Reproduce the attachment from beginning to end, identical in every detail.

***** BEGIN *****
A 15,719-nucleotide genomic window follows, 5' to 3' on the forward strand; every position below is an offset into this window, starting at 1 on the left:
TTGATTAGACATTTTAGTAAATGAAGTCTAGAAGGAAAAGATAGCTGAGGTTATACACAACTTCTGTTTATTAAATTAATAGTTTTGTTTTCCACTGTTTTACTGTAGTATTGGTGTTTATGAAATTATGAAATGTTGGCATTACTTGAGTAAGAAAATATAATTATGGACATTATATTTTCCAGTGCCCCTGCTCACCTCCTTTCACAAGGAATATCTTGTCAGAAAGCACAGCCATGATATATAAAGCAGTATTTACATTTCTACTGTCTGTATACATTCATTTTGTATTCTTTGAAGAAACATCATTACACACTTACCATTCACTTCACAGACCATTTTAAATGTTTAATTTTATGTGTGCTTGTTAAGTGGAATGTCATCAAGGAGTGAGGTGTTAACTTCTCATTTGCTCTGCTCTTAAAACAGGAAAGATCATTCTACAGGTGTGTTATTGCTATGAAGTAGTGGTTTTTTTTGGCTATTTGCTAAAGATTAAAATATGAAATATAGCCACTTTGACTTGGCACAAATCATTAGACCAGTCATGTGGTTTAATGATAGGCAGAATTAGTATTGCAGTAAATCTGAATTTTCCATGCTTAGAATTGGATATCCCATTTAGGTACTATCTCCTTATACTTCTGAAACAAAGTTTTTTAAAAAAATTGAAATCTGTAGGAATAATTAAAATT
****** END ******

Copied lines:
A 15,719-nucleotide genomic window follows, 5' to 3' on the forward strand; every position below is an offset into this window, starting at 1 on the left:
TTGATTAGACATTTTAGTAAATGAAGTCTAGAAGGAAAAGATAGCTGAGGTTATACACAACTTCTGTTTATTAAATTAATAGTTTTGTTTTCCACTGTTTTACTGTAGTATTGGTGTTTATGAAATTATGAAATGTTGGCATTACTTGAGTAAGAAAATATAATTATGGACATTATATTTTCCAGTGCCCCTGCTCACCTCCTTTCACAAGGAATATCTTGTCAGAAAGCACAGCCATGATATATAAAGCAGTATTTACATTTCTACTGTCTGTATACATTCATTTTGTATTCTTTGAAGAAACATCATTACACACTTACCATTCACTTCACAGACCATTTTAAATGTTTAATTTTATGTGTGCTTGTTAAGTGGAATGTCATCAAGGAGTGAGGTGTTAACTTCTCATTTGCTCTGCTCTTAAAACAGGAAAGATCATTCTACAGGTGTGTTATTGCTATGAAGTAGTGGTTTTTTTTGGCTATTTGCTAAAGATTAAAATATGAAATATAGCCACTTTGACTTGGCACAAATCATTAGACCAGTCATGTGGTTTAATGATAGGCAGAATTAGTATTGCAGTAAATCTGAATTTTCCATGCTTAGAATTGGATATCCCATTTAGGTACTATCTCCTTATACTTCTGAAACAAAGTTTTTTAAAAAAATTGAAATCTGTAGGAATAATTAAAATT